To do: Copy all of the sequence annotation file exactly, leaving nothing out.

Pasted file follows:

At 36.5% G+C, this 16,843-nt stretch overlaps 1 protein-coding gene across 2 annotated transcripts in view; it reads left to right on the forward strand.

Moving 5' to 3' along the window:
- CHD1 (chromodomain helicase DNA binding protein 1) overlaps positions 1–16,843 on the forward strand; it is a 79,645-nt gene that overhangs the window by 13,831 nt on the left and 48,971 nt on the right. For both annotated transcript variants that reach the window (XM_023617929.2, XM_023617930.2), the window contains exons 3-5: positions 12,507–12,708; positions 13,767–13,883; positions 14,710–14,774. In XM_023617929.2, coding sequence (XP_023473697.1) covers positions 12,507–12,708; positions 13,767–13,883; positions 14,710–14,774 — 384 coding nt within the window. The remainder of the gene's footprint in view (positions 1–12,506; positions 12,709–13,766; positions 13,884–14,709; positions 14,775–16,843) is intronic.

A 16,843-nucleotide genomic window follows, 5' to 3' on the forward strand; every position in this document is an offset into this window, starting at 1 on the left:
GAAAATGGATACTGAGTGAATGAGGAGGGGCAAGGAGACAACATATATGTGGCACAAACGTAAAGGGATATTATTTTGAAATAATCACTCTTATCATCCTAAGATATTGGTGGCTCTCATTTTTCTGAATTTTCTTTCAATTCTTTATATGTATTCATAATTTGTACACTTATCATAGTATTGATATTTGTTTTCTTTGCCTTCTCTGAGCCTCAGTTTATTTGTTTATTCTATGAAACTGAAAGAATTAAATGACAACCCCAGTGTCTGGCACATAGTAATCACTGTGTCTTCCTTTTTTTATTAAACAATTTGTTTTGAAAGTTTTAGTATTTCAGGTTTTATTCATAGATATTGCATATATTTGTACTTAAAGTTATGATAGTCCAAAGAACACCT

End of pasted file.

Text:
At 36.5% G+C, this 16,843-nt stretch overlaps 1 protein-coding gene across 2 annotated transcripts in view; it reads left to right on the forward strand.

Moving 5' to 3' along the window:
- CHD1 (chromodomain helicase DNA binding protein 1) overlaps positions 1–16,843 on the forward strand; it is a 79,645-nt gene that overhangs the window by 13,831 nt on the left and 48,971 nt on the right. For both annotated transcript variants that reach the window (XM_023617929.2, XM_023617930.2), the window contains exons 3-5: positions 12,507–12,708; positions 13,767–13,883; positions 14,710–14,774. In XM_023617929.2, coding sequence (XP_023473697.1) covers positions 12,507–12,708; positions 13,767–13,883; positions 14,710–14,774 — 384 coding nt within the window. The remainder of the gene's footprint in view (positions 1–12,506; positions 12,709–13,766; positions 13,884–14,709; positions 14,775–16,843) is intronic.

A 16,843-nucleotide genomic window follows, 5' to 3' on the forward strand; every position in this document is an offset into this window, starting at 1 on the left:
GAAAATGGATACTGAGTGAATGAGGAGGGGCAAGGAGACAACATATATGTGGCACAAACGTAAAGGGATATTATTTTGAAATAATCACTCTTATCATCCTAAGATATTGGTGGCTCTCATTTTTCTGAATTTTCTTTCAATTCTTTATATGTATTCATAATTTGTACACTTATCATAGTATTGATATTTGTTTTCTTTGCCTTCTCTGAGCCTCAGTTTATTTGTTTATTCTATGAAACTGAAAGAATTAAATGACAACCCCAGTGTCTGGCACATAGTAATCACTGTGTCTTCCTTTTTTTATTAAACAATTTGTTTTGAAAGTTTTAGTATTTCAGGTTTTATTCATAGATATTGCATATATTTGTACTTAAAGTTATGATAGTCCAAAGAACACCT